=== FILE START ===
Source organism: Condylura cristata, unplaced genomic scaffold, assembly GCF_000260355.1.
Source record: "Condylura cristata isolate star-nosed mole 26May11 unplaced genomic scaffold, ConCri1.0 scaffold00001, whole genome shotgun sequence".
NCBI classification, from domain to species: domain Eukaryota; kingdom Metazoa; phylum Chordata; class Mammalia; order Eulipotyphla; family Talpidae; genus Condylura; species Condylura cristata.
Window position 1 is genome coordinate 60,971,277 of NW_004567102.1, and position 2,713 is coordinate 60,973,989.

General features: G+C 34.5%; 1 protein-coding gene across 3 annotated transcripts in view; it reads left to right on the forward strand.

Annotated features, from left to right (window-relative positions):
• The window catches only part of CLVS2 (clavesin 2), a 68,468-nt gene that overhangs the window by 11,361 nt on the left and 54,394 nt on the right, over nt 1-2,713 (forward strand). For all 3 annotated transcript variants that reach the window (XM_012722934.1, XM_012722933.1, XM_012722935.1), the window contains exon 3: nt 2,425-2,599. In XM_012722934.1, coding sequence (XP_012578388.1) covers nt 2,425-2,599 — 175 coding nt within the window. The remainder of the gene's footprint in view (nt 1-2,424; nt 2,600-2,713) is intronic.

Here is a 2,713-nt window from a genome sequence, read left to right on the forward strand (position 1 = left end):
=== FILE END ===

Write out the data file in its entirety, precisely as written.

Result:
Source organism: Condylura cristata, unplaced genomic scaffold, assembly GCF_000260355.1.
Source record: "Condylura cristata isolate star-nosed mole 26May11 unplaced genomic scaffold, ConCri1.0 scaffold00001, whole genome shotgun sequence".
NCBI classification, from domain to species: domain Eukaryota; kingdom Metazoa; phylum Chordata; class Mammalia; order Eulipotyphla; family Talpidae; genus Condylura; species Condylura cristata.
Window position 1 is genome coordinate 60,971,277 of NW_004567102.1, and position 2,713 is coordinate 60,973,989.

General features: G+C 34.5%; 1 protein-coding gene across 3 annotated transcripts in view; it reads left to right on the forward strand.

Annotated features, from left to right (window-relative positions):
• The window catches only part of CLVS2 (clavesin 2), a 68,468-nt gene that overhangs the window by 11,361 nt on the left and 54,394 nt on the right, over nt 1-2,713 (forward strand). For all 3 annotated transcript variants that reach the window (XM_012722934.1, XM_012722933.1, XM_012722935.1), the window contains exon 3: nt 2,425-2,599. In XM_012722934.1, coding sequence (XP_012578388.1) covers nt 2,425-2,599 — 175 coding nt within the window. The remainder of the gene's footprint in view (nt 1-2,424; nt 2,600-2,713) is intronic.

Here is a 2,713-nt window from a genome sequence, read left to right on the forward strand (position 1 = left end):